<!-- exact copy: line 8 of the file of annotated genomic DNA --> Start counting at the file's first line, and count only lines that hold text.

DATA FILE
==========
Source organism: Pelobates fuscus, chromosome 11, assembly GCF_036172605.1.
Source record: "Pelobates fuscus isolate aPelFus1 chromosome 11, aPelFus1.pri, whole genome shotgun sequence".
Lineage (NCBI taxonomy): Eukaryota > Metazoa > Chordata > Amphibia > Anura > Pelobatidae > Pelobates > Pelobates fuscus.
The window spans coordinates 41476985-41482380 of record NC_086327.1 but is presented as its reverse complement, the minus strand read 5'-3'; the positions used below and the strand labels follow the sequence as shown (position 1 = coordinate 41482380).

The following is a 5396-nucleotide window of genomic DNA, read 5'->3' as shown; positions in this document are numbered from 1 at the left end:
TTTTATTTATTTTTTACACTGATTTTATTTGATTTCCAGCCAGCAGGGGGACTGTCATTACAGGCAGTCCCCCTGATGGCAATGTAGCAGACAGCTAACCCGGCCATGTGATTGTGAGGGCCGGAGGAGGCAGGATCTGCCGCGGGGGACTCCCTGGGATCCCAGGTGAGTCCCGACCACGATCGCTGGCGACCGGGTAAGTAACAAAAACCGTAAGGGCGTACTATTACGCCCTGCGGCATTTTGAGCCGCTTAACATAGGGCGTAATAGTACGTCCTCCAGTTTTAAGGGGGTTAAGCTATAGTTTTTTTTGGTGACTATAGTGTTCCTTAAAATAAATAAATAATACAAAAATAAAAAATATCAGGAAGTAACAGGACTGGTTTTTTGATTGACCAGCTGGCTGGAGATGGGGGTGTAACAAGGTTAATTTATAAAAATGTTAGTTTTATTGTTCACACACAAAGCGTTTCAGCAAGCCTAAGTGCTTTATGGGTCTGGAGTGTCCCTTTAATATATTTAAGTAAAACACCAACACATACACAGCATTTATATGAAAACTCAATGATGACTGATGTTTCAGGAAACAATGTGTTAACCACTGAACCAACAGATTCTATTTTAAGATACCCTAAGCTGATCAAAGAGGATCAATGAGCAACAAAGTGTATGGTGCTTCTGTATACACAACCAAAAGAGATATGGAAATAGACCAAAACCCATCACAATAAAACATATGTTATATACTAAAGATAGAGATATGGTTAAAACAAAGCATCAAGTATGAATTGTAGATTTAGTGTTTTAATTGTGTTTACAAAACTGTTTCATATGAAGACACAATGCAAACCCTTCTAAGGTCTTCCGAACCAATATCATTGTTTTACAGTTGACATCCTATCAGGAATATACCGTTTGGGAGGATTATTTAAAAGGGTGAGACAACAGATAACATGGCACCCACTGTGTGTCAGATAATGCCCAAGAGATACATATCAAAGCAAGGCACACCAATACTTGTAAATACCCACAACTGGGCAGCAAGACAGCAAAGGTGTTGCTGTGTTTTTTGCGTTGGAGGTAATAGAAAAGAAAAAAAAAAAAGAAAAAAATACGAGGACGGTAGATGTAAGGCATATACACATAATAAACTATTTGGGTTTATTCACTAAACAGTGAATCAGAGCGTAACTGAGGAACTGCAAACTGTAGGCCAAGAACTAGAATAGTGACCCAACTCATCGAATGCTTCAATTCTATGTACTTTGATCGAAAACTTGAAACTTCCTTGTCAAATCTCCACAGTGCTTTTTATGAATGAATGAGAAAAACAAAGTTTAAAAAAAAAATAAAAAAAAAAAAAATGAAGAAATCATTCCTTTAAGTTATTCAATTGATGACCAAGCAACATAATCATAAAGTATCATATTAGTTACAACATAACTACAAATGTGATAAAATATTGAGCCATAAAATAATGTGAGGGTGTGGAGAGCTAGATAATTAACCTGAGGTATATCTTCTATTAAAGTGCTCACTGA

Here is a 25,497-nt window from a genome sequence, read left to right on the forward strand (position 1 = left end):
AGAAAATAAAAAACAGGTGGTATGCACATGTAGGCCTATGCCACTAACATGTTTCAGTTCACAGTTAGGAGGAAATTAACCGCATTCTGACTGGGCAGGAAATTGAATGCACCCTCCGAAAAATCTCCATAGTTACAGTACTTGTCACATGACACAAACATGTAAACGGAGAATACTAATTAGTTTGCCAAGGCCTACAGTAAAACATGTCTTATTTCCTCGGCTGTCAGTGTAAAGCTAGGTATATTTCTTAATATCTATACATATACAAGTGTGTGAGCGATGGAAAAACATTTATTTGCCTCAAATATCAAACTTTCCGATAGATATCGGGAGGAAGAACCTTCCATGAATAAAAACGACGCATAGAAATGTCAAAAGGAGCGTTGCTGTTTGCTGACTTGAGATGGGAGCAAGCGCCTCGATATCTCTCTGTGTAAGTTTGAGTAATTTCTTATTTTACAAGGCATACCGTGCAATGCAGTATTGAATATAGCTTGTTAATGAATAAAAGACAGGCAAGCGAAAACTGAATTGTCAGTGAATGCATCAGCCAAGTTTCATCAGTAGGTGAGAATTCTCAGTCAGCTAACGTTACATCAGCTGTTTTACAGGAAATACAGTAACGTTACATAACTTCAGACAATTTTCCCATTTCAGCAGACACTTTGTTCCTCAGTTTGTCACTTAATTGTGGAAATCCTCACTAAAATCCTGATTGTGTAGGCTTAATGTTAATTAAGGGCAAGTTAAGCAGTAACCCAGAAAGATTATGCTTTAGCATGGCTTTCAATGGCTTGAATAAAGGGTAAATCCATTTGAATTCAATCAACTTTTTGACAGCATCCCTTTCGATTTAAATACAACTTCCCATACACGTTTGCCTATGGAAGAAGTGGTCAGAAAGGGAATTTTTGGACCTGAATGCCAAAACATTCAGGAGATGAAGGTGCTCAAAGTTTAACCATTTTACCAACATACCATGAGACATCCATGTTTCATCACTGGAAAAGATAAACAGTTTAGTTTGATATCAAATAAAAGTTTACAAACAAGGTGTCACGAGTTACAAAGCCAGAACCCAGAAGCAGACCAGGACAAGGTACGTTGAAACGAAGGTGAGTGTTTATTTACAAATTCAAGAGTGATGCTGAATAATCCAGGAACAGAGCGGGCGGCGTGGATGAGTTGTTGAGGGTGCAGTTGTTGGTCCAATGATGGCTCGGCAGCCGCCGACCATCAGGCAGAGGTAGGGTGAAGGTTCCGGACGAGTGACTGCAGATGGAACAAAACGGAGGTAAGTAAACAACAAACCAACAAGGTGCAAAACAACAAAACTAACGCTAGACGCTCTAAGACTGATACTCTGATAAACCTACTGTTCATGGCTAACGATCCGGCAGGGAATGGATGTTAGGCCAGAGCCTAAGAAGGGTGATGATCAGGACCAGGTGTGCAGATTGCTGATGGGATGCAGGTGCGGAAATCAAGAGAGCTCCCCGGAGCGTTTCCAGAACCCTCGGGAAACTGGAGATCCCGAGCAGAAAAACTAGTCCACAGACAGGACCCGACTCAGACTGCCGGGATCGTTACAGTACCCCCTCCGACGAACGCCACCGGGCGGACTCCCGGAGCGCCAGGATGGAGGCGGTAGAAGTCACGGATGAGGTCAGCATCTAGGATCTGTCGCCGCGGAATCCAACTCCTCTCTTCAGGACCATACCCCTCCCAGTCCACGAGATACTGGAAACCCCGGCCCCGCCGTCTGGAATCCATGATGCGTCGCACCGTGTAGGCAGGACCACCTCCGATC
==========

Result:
AGAAAATAAAAAACAGGTGGTATGCACATGTAGGCCTATGCCACTAACATGTTTCAGTTCACAGTTAGGAGGAAATTAACCGCATTCTGACTGGGCAGGAAATTGAATGCACCCTCCGAAAAATCTCCATAGTTACAGTACTTGTCACATGACACAAACATGTAAACGGAGAATACTAATTAGTTTGCCAAGGCCTACAGTAAAACATGTCTTATTTCCTCGGCTGTCAGTGTAAAGCTAGGTATATTTCTTAATATCTATACATATACAAGTGTGTGAGCGATGGAAAAACATTTATTTGCCTCAAATATCAAACTTTCCGATAGATATCGGGAGGAAGAACCTTCCATGAATAAAAACGACGCATAGAAATGTCAAAAGGAGCGTTGCTGTTTGCTGACTTGAGATGGGAGCAAGCGCCTCGATATCTCTCTGTGTAAGTTTGAGTAATTTCTTATTTTACAAGGCATACCGTGCAATGCAGTATTGAATATAGCTTGTTAATGAATAAAAGACAGGCAAGCGAAAACTGAATTGTCAGTGAATGCATCAGCCAAGTTTCATCAGTAGGTGAGAATTCTCAGTCAGCTAACGTTACATCAGCTGTTTTACAGGAAATACAGTAACGTTACATAACTTCAGACAATTTTCCCATTTCAGCAGACACTTTGTTCCTCAGTTTGTCACTTAATTGTGGAAATCCTCACTAAAATCCTGATTGTGTAGGCTTAATGTTAATTAAGGGCAAGTTAAGCAGTAACCCAGAAAGATTATGCTTTAGCATGGCTTTCAATGGCTTGAATAAAGGGTAAATCCATTTGAATTCAATCAACTTTTTGACAGCATCCCTTTCGATTTAAATACAACTTCCCATACACGTTTGCCTATGGAAGAAGTGGTCAGAAAGGGAATTTTTGGACCTGAATGCCAAAACATTCAGGAGATGAAGGTGCTCAAAGTTTAACCATTTTACCAACATACCATGAGACATCCATGTTTCATCACTGGAAAAGATAAACAGTTTAGTTTGATATCAAATAAAAGTTTACAAACAAGGTGTCACGAGTTACAAAGCCAGAACCCAGAAGCAGACCAGGACAAGGTACGTTGAAACGAAGGTGAGTGTTTATTTACAAATTCAAGAGTGATGCTGAATAATCCAGGAACAGAGCGGGCGGCGTGGATGAGTTGTTGAGGGTGCAGTTGTTGGTCCAATGATGGCTCGGCAGCCGCCGACCATCAGGCAGAGGTAGGGTGAAGGTTCCGGACGAGTGACTGCAGATGGAACAAAACGGAGGTAAGTAAACAACAAACCAACAAGGTGCAAAACAACAAAACTAACGCTAGACGCTCTAAGACTGATACTCTGATAAACCTACTGTTCATGGCTAACGATCCGGCAGGGAATGGATGTTAGGCCAGAGCCTAAGAAGGGTGATGATCAGGACCAGGTGTGCAGATTGCTGATGGGATGCAGGTGCGGAAATCAAGAGAGCTCCCCGGAGCGTTTCCAGAACCCTCGGGAAACTGGAGATCCCGAGCAGAAAAACTAGTCCACAGACAGGACCCGACTCAGACTGCCGGGATCGTTACAGTACCCCCTCCGACGAACGCCACCGGGCGGACTCCCGGAGCGCCAGGATGGAGGCGGTAGAAGTCACGGATGAGGTCAGCATCTAGGATCTGTCGCCGCGGAATCCAACTCCTCTCTTCAGGACCATACCCCTCCCAGTCCACGAGATACTGGAAACCCCGGCCCCGCCGTCTGGAATCCATGATGCGTCGCACCGTGTAGGCAGGACCACCTCCGATC